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Read an in-depth conversation with artists Simon Lee and Eve Sussman, online in my Artists’ Conversations series at 3 Quarks Daily:

“The guys in Dubai’s Old Market were being oppressed for less than minimum wage, they were worker immigrants from Bangladesh that lived in a work camp and sent their wages home to support their families; the construction site that Eve and I originally fantasized about producing Stalkerpooh on became luxury apartments in Williamsburg, Brooklyn; the deceits of powerful people—their spoken words—became our script; we built a useless factory that circulated water for no reason.”

Simon&Eve8

“I know of no love that exists with moderation, at least on my side. The older I get, the busier I am, and the more engrossing my social life becomes, the warier I grow of submitting to the powerlessness of being in a love affair in which the heart is truly engaged. There’s a Kenneth Koch poem posted on the wall behind my computer that explains why. It says, ‘You want a social life, with friends/ A passionate love life and as well/ To work hard every day. What’s true/ Is of these three you may have two.’ When love comes in the door, my work and social life seem to fly out the window. Yet every now and then… even though I know how disruptive it is, I succumb, and all balance is lost.”

I talked to Liesl Schillinger to celebrate the publication of the Strange Attractors anthology with UMass Press—you can read the full conversation here

Strange Attractors cover

And come to the reading at McNally Jackson in Williamsburg, Brooklyn: 

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An image is described: a photograph cut out of the newspaper in which a raging crowd is in the act of plundering a millionaire’s home. In the foreground, an oil painting is held aloft by several people: it’s the portrait of the millionaire. The photo was taken in the 1990s, when ethnic Chinese businessmen living in Indonesia were rumored to have caused the economic crisis of the time and suddenly found themselves in danger. The narrator describes the photograph in painstaking detail; she literally reconstructs the photograph in words. What is the mental image that results from this description, and what relationship does it bear to the original photograph? It’s about the description of an image of an image here: a text about the printed photograph of a portrait painted on canvas of a man who has fled for his life only moments before—an oil painting that was destroyed seconds after the picture was taken.

 

Read the full conversation at 3 Quarks Daily

The original German version can be read at Jitter: Magazin für Kunst und visuelle Kultur. 

Joy Amina Garnett is an Egyptian American artist and writer living in New York. Her work, which spans creative writing, painting, installation art, and social media-based projects, reflects how past, present, and future narratives can co-exist through ‘the archive’ in its various forms. She has been working on a memoir and several other projects around the life and work of her late grandfather, the Egyptian Romantic poet and bee scientist A.Z. Abushady (1892–1955).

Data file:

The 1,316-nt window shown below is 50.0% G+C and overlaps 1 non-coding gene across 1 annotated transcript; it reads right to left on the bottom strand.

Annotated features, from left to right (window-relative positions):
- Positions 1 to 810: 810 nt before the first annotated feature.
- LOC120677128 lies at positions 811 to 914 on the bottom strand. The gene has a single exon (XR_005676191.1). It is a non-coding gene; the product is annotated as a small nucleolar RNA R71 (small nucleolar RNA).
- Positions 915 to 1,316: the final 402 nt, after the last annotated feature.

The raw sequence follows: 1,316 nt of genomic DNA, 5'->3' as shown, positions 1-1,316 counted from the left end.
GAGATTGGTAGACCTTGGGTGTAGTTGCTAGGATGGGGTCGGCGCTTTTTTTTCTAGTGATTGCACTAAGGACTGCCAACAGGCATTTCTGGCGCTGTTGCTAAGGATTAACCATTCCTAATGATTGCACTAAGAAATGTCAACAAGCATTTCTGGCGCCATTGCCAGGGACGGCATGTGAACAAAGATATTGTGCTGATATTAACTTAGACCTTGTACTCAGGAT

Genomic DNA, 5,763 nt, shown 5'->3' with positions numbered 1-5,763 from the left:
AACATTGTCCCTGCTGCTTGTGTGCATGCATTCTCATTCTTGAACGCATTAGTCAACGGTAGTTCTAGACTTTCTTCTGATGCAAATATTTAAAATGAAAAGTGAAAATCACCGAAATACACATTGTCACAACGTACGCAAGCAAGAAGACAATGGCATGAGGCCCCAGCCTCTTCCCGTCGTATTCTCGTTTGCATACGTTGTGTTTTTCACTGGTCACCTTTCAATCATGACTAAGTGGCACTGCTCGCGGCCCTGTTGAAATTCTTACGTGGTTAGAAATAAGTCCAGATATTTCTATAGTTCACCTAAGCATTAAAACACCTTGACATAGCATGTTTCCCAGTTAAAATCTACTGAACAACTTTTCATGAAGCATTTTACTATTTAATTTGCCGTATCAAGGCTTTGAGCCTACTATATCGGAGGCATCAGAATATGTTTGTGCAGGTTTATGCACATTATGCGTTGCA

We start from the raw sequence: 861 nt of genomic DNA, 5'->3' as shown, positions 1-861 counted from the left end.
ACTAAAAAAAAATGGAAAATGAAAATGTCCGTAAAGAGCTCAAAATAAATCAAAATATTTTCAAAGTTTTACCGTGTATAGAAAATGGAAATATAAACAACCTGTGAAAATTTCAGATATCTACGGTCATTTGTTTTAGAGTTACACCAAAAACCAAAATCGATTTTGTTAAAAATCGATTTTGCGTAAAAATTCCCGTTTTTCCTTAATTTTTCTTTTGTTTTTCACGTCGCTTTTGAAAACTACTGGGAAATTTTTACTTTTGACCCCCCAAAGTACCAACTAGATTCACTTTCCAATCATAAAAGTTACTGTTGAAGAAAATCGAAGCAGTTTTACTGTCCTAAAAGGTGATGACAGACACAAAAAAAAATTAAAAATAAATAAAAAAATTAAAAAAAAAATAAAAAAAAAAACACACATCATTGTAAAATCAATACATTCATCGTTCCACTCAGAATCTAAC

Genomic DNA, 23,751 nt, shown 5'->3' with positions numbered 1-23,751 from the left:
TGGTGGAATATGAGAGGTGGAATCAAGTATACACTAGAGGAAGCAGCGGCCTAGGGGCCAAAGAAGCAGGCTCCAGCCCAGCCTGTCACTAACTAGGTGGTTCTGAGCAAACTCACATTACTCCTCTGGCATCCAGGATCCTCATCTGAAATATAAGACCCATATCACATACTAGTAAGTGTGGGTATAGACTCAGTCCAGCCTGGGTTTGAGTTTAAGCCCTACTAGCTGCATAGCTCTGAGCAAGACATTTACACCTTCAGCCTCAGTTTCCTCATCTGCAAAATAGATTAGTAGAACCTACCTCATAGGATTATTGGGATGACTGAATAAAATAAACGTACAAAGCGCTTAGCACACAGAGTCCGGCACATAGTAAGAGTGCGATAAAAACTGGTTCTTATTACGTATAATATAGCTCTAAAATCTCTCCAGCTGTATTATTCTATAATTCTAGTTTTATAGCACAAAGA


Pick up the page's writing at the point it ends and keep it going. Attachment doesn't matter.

Joy Garnett: “Growing up, his ghost was all around me, the stuff of fairy tales, but I didn’t have a real sense of him as a person. My mother and aunt put him on a pedestal—their father, the famous Egyptian poet and doctor. Much literary criticism has been written about his poetry, so I spent years reading and absorbing as much as I could while trying to put together a more intimate and complex picture of him. As an undergraduate, I studied classical and spoken Arabic, and recently I took a series of hands-on beekeeping classes.”

Read the conversation here

 

Joy Garnett 1

Caricature of A.Z. Abushady by the Persian/Alexandrian cartoonist, Mohamed Fridon (ca. 1928)

Read the interview here.

 

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David Krippendorff: Without wanting to sound naive, first and foremost I hope that my work has a strong emotional impact. Every initial idea I ever had for a piece always started with an emotional reaction to something, be it a film or a piece of music. Throughout the process, I then conceptualize it and parse out the various political subtexts and interpretive layers. I do think that all art is political, but I am also a great believer that art should be more visceral. We live in times in which nobody trusts their feelings anymore; our society is becoming increasingly cerebral. I think this is a very dangerous trend, because remaining in touch with one’s feelings is also the first step toward empathy. When we’re detached, it becomes much easier to turn a blind eye to injustice; we fail to see the humanity in a homeless person we pass by on the street. I strongly believe that the role of art should be to help people get in touch with their feelings. To me, this becomes political, and it’s the only way that it can have an impact and make a change. We have enough “interesting” art, but how often does somebody go to a show and say: “That was really moving,” or “That was beautiful”?

New essay up on 3QuarksDaily.

alyssa